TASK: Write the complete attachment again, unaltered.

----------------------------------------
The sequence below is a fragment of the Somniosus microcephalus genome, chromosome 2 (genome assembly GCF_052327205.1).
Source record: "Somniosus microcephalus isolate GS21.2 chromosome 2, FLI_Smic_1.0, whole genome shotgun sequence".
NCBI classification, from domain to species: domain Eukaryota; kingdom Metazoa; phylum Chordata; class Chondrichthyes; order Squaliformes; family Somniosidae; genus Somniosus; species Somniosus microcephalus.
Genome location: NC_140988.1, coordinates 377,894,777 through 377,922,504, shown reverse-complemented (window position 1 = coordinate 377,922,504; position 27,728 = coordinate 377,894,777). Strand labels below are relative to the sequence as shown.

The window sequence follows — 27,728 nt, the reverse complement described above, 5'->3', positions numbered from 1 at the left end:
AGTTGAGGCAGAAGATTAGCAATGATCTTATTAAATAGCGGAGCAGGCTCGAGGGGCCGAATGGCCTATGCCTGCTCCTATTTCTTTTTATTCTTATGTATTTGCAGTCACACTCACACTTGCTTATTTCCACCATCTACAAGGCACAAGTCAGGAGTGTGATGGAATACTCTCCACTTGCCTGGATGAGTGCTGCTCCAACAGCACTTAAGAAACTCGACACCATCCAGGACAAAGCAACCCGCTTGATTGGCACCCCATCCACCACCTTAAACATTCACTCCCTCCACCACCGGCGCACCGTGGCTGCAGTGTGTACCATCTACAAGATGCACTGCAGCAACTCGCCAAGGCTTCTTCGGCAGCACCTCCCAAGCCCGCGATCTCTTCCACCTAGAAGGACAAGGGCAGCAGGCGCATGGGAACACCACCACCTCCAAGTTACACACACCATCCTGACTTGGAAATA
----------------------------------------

The sequence below is a fragment of the Somniosus microcephalus genome, chromosome 2 (genome assembly GCF_052327205.1).
Source record: "Somniosus microcephalus isolate GS21.2 chromosome 2, FLI_Smic_1.0, whole genome shotgun sequence".
NCBI classification, from domain to species: domain Eukaryota; kingdom Metazoa; phylum Chordata; class Chondrichthyes; order Squaliformes; family Somniosidae; genus Somniosus; species Somniosus microcephalus.
Genome location: NC_140988.1, coordinates 377,894,777 through 377,922,504, shown reverse-complemented (window position 1 = coordinate 377,922,504; position 27,728 = coordinate 377,894,777). Strand labels below are relative to the sequence as shown.

The window sequence follows — 27,728 nt, the reverse complement described above, 5'->3', positions numbered from 1 at the left end:
AGTTGAGGCAGAAGATTAGCAATGATCTTATTAAATAGCGGAGCAGGCTCGAGGGGCCGAATGGCCTATGCCTGCTCCTATTTCTTTTTATTCTTATGTATTTGCAGTCACACTCACACTTGCTTATTTCCACCATCTACAAGGCACAAGTCAGGAGTGTGATGGAATACTCTCCACTTGCCTGGATGAGTGCTGCTCCAACAGCACTTAAGAAACTCGACACCATCCAGGACAAAGCAACCCGCTTGATTGGCACCCCATCCACCACCTTAAACATTCACTCCCTCCACCACCGGCGCACCGTGGCTGCAGTGTGTACCATCTACAAGATGCACTGCAGCAACTCGCCAAGGCTTCTTCGGCAGCACCTCCCAAGCCCGCGATCTCTTCCACCTAGAAGGACAAGGGCAGCAGGCGCATGGGAACACCACCACCTCCAAGTTACACACACCATCCTGACTTGGAAATA